Remembering Vietnam's bloody border war with China

By Hoang Phuong   February 16, 2017 | 09:00 am PT
Many children, pregnant women and senior citizens died in the sudden Chinese onslaught of February, 1979.

On February 17, 1979, a force of over 600,000 Chinese troops crossed Vietnam’s northern border, kicking off a 17-day attack.

Military newspaper Quan doi nhan dan reported that Chinese forces launched a fiery artillery attack at around 4 a.m., when residents living along the 600-kilometer border were still asleep.

Casualties were reported in Cao Bang, Ha Giang, Lai Chau, Lang Son, Lao Cai and Quang Ninh.

The conflict claimed thousands of lives on both sides, but hasn't received the same attention as similar fights against the French and Americans. The history of Vietnam's battle against western colonial aggression remains a major part of the country's national curriculum, but Vietnam's fight against the Chinese only began receiving renewed media attention following the escalation of tensions in the East Sea, internationally known as South China Sea.

Memories of the war in Cao Bang were captured by Tran Manh Thuong, a photographer for the Van Hoa Publishing House.


Chinese forces left laid the eponymous capital of Cao Bang Province to waste 38 years ago.


A young girl helped her infant brother flee the assault. Thuong says he still wonders what became of the pair whom he said were tired and hungry on that day.


A soldier helped this little girl join the fleeing crowds after a bullet injured her mother. “Everyone was confused and shocked,” Thuong said.


An iron bridge was destroyed by the Chinese army. Many homes, schools and hospitals were also damaged.


The ruins of a kindergarten.


The invading army destroyed everything in its wake, even livestock.


Nong Van At cried as he recounted to a foreign journalist how Chinese soldiers killed his pregnant wife and their four children, aged 3-10, and threw their bodies in a well.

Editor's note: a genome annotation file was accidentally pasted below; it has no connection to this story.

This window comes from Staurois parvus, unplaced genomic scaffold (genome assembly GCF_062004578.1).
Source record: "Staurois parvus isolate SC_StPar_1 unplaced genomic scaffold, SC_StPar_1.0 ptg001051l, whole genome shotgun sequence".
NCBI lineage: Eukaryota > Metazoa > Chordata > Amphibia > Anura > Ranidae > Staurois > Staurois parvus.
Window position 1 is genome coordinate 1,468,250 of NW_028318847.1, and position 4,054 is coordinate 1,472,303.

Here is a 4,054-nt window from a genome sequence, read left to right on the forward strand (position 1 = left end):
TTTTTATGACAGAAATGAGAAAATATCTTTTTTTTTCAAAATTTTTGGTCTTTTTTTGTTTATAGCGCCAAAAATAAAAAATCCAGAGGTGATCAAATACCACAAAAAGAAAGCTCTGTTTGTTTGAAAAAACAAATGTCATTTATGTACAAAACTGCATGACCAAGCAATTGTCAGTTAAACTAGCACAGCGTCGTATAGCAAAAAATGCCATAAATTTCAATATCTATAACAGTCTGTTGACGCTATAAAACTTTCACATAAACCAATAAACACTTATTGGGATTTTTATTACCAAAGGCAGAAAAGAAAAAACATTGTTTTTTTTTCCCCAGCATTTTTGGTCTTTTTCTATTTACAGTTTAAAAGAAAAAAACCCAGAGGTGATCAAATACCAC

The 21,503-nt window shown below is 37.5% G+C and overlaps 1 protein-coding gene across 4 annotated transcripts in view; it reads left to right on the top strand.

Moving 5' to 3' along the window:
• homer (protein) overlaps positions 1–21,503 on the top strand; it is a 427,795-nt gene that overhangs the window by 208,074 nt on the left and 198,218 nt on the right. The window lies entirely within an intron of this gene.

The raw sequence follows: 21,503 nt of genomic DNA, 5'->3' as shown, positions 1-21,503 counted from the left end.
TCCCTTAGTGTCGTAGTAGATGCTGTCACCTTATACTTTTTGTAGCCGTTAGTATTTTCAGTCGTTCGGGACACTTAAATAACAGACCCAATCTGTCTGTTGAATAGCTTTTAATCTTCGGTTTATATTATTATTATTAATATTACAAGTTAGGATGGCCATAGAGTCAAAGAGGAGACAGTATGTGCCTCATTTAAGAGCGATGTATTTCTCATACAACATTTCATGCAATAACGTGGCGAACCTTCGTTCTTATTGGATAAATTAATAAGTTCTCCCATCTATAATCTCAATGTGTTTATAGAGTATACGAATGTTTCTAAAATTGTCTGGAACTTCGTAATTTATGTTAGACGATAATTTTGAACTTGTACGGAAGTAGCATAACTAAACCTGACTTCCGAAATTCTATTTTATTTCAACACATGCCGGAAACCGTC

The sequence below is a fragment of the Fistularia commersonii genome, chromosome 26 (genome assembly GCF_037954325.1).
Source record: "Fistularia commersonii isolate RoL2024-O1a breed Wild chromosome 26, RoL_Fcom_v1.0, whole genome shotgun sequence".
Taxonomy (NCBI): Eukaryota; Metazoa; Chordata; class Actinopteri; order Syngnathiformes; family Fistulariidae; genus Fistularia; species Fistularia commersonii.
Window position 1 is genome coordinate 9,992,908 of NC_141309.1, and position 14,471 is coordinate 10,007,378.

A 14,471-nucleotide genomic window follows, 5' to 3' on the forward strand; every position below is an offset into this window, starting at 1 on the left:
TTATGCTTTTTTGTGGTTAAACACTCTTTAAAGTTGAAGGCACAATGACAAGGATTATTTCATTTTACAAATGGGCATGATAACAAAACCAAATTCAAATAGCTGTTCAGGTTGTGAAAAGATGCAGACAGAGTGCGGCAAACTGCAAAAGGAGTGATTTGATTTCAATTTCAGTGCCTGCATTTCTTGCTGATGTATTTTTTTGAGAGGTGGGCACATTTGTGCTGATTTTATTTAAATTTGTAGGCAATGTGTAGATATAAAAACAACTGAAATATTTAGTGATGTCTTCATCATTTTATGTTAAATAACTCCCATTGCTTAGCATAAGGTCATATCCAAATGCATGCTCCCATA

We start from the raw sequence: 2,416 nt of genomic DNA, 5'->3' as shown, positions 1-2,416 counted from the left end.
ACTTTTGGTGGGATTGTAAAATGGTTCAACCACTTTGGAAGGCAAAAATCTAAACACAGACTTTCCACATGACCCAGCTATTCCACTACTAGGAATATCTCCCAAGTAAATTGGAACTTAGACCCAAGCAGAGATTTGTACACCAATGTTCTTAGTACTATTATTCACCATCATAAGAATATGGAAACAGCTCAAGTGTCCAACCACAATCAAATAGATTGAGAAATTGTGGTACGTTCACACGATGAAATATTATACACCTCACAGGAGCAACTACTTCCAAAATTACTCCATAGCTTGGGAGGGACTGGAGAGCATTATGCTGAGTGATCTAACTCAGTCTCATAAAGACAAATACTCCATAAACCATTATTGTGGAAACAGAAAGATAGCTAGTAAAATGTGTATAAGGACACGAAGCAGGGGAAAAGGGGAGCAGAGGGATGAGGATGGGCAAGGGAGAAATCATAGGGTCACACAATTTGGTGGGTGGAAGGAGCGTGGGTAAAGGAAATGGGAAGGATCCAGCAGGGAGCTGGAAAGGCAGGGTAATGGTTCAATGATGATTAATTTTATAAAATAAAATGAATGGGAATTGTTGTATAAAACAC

Nong Thi Ty tells a journalist from the Czech Republic how 43 children, pregnant women and old people died in an assault on her village because they could not run fast enough.


The Chinese attack occurred when Vietnam’s main forces were tied up battling the Khmer Rouge in Cambodia; a force of around 50,000 Vietnamese soldiers were sent north to battle a Chinese invasion force 12 times its size.


Vietnamese soldiers stand victorious on a disabled Chinese tank. According to Quan doi nhan dan, 12,000 Chinese soldiers were killed and 140 Chinese tanks were destroyed during the first five days of the onslaught.


Many Chinese weapons were captured during the battle.


President Ton Duc Thang issued an urgent enlistment on March 5 and tens of thousands of young men answered the call.


Volunteers load up bed mats for the soldiers at the front.


Food for the front. China recalled its forces after Vietnam issued a conscription order, but the northern border remained tense for a decade to come.


Guns and uniforms seized from Chinese soldiers. The one-month war left nearly two million of Vietnamese border people homeless.

It remained tense near the northern border over the next decade, particularly at the Vi Xuyen Front in Ha Giang Province. Between April 1984 and May 1989, China sent more than 500,000 soldiers to the Vietnamese border district, killing thousands of Vietnamese soldiers but failed to penetrate further into Vietnam.

Photos by Tran Manh Thuong

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